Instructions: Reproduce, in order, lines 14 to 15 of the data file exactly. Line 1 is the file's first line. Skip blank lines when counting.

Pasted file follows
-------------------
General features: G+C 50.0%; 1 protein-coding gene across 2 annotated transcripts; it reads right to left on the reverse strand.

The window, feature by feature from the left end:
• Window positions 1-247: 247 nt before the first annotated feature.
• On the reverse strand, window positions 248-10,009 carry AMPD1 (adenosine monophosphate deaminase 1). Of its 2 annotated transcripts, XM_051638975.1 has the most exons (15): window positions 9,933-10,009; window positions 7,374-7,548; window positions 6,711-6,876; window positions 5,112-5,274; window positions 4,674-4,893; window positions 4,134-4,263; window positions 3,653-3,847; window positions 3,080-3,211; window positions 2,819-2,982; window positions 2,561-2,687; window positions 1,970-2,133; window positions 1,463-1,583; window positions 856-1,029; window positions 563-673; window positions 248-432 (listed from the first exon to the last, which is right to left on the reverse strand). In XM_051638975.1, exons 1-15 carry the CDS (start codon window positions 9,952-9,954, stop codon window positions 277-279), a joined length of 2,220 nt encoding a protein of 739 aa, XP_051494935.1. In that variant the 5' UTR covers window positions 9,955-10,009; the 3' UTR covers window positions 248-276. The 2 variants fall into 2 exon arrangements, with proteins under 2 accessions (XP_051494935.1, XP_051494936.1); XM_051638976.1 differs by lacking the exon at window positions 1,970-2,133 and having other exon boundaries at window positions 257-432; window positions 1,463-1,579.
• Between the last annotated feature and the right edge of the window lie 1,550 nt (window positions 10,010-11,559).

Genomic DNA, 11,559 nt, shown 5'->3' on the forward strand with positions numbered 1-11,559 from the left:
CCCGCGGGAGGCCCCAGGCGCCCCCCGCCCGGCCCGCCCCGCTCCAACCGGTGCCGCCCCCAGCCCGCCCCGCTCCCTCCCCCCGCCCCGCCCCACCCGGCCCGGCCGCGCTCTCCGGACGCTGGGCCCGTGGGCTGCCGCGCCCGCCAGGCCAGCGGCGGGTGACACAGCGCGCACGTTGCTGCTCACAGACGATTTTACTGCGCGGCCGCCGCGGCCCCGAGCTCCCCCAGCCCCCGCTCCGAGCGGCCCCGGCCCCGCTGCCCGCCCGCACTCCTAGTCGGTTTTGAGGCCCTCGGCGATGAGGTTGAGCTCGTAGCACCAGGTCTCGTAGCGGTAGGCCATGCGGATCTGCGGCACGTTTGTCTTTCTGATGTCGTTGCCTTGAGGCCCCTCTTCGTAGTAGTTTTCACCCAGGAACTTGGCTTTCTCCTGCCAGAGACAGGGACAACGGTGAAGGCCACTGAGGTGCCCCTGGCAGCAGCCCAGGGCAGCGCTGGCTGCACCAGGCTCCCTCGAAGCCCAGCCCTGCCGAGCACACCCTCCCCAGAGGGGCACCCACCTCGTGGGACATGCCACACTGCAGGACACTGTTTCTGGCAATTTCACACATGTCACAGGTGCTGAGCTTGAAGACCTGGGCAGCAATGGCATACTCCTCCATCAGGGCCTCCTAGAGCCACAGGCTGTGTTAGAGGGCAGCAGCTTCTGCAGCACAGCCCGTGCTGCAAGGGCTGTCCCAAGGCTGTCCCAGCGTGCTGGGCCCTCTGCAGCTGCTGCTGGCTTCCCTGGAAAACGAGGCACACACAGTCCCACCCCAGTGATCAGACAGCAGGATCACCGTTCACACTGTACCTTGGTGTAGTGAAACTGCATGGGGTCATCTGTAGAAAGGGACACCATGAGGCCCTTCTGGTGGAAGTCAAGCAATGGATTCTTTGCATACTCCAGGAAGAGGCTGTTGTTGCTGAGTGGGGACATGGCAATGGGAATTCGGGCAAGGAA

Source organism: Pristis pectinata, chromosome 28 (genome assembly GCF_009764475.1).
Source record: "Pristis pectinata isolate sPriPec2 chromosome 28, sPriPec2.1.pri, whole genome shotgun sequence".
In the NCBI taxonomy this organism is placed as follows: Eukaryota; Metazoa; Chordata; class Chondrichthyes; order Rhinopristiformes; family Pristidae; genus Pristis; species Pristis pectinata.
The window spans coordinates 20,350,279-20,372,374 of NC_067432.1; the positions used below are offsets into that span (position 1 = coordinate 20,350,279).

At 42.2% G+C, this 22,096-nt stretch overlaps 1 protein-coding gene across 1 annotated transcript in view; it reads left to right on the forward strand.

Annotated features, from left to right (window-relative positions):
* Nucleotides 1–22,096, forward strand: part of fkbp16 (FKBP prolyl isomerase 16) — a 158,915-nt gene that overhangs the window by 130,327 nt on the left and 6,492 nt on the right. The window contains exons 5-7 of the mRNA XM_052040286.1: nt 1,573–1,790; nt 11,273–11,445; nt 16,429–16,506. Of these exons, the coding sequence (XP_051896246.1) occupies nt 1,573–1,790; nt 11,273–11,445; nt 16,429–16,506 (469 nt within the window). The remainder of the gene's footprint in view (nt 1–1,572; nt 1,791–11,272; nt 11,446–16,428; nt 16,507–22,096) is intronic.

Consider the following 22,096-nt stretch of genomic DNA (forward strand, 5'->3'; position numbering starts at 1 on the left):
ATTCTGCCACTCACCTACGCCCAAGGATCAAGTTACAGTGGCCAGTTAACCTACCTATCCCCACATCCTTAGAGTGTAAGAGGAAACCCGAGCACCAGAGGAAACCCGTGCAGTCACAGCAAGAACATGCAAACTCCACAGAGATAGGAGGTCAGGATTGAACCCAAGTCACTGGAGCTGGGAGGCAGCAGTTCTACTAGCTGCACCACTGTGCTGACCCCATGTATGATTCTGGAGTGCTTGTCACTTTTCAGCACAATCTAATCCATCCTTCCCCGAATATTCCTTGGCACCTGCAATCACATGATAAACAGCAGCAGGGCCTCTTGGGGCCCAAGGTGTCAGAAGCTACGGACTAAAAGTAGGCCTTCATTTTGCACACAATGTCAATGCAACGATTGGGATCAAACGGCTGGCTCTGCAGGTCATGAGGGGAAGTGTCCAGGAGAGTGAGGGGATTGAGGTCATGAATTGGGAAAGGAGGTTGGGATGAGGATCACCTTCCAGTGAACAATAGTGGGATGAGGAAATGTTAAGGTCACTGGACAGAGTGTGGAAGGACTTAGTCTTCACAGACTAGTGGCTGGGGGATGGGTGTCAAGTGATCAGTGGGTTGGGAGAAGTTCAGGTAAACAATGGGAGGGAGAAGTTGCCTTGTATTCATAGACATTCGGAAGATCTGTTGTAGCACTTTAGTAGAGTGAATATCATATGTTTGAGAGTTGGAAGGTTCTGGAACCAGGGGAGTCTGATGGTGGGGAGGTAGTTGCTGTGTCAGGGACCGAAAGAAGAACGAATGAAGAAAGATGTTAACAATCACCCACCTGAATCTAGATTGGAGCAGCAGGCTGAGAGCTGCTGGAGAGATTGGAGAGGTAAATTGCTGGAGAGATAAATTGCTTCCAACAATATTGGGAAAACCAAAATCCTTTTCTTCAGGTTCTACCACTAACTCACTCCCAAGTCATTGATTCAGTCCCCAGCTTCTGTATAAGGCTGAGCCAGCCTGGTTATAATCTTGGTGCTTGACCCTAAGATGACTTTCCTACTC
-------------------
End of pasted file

* Nucleotides 1–22,096, forward strand: part of fkbp16 (FKBP prolyl isomerase 16) — a 158,915-nt gene that overhangs the window by 130,327 nt on the left and 6,492 nt on the right. The window contains exons 5-7 of the mRNA XM_052040286.1: nt 1,573–1,790; nt 11,273–11,445; nt 16,429–16,506. Of these exons, the coding sequence (XP_051896246.1) occupies nt 1,573–1,790; nt 11,273–11,445; nt 16,429–16,506 (469 nt within the window). The remainder of the gene's footprint in view (nt 1–1,572; nt 1,791–11,272; nt 11,446–16,428; nt 16,507–22,096) is intronic.

Consider the following 22,096-nt stretch of genomic DNA (forward strand, 5'->3'; position numbering starts at 1 on the left):